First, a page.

Helping people with dementia to eat well at home: An investigation to understand and enhance nutritional care
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In this thesis I developed a complex intervention to help people living at home with dementia to eat well, and improve nutritional care. This was achieved through four studies conducted using multiple methods.
A scoping review found 61 studies reported in 63 articles after searching six databases from inception to July 2016. Content analysis was used, and the overarching categories were: ‘timely identification of nutritional risk and subsequent regular monitoring of nutritional status’, ‘multi-component tailored interventions’, and the ‘influence of the caregiving dyad on nutritional status’. Most studies were cross-sectional (n=24), cohort (n=15) or qualitative (n=9). Only three were randomised controlled trials. People living at home with dementia are identified as a vulnerable group (n=35), however only four studies tested interventions to improve nutritional care. In two qualitative studies, semi-structured interviews were used (alongside diaries and a vignette) to explore the experiences of the nutritional care of people living with dementia at home from the perspectives of family members, healthcare professionals and homecare workers. Eight family carers (mean age of 69.6 years) and seven healthcare professionals and homecare workers (mean time spent in profession = 8.9 years) were purposively recruited and interviewed between October 2017 and March 2018. An Interpretative phenomenological analysis approach was used. Three superordinate themes were identified for family carers: ‘becoming carer and cook’, ‘changing role and relationships’, and ‘emotional eating’. Four superordinate themes were identified for healthcare professionals and homecare workers: ‘responsibility to care’, ‘practice restrained by policy’, ‘in it together’, and ‘improving nutritional care’. Family carers, healthcare professionals and homecare workers feel that they do not have adequate knowledge to support someone if they are nutritionally compromised. They are conscious about ‘doing the right thing’ when it comes to providing nutritional care.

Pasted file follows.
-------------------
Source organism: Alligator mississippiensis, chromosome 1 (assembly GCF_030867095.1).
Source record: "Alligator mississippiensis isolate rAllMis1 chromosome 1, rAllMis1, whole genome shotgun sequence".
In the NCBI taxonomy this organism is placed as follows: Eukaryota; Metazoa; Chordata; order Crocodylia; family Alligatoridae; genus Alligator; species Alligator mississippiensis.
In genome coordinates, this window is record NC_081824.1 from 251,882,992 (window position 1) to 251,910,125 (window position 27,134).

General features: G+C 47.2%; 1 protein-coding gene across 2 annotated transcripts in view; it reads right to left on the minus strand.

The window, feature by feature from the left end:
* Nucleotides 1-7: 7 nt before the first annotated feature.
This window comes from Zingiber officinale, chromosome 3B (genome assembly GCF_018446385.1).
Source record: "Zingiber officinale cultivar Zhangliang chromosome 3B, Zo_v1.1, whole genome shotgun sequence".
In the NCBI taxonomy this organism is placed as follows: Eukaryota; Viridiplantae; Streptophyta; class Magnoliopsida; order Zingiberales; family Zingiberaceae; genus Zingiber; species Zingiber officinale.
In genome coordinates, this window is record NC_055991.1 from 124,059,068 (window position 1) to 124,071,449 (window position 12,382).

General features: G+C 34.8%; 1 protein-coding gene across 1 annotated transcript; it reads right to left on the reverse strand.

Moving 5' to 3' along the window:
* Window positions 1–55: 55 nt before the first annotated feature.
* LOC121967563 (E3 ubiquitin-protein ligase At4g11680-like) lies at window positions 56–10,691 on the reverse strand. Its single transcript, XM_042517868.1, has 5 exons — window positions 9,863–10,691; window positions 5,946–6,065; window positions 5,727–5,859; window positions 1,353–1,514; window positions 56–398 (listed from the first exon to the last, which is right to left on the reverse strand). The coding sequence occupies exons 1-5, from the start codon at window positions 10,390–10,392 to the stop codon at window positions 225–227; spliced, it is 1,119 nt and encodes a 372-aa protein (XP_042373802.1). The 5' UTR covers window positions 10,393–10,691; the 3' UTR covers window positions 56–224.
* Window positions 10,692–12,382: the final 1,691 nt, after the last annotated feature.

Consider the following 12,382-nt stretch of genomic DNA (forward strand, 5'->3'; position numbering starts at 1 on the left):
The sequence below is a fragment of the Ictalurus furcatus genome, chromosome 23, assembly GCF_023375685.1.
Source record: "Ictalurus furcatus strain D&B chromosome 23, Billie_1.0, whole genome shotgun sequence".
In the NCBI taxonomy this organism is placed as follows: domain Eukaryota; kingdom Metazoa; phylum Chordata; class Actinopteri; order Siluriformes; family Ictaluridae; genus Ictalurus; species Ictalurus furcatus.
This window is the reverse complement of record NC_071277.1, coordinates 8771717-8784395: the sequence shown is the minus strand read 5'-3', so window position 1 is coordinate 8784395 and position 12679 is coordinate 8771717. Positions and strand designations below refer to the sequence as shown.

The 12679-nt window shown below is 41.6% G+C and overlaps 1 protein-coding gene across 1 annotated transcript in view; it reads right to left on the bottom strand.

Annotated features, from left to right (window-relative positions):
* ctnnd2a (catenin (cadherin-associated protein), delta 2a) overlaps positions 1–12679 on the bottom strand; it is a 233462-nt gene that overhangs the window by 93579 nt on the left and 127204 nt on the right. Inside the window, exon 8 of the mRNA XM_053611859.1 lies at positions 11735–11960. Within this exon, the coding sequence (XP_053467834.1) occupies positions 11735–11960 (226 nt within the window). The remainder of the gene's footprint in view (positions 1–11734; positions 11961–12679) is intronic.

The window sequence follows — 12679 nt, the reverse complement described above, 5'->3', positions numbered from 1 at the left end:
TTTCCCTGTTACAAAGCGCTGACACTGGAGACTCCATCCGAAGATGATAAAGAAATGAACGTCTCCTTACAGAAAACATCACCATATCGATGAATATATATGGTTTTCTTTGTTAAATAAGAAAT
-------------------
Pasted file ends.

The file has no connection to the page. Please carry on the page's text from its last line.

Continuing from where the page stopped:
The acceptability and feasibility of three podcasts designed for homecare workers about providing nutritional care to someone with dementia were trialled. Six homecare workers took part between October and December 2019, attending a focus group, and completing a quiz. Normalisation process theory underpinned the thematic analysis of qualitative data. Knowledge improved from a score of 5.5 (median) before listening to 7.5 (median) after listening. Eight themes represented the views of the participants. Podcasts about nutritional care and dementia are acceptable to homecare workers, and knowledge of the nutritional concerns associated with dementia improved.
Family carers and people living at home with dementia should be supported when making appropriate food and drink choices, preventing the risk of malnutrition. It is anticipated that the findings of the studies included in this thesis, will encourage healthcare professionals and researchers to place more focus on the nutritional needs of people with dementia living at home. Further development is required for podcasts, and evaluation of their impact in terms of practice and clinical outcomes are required.
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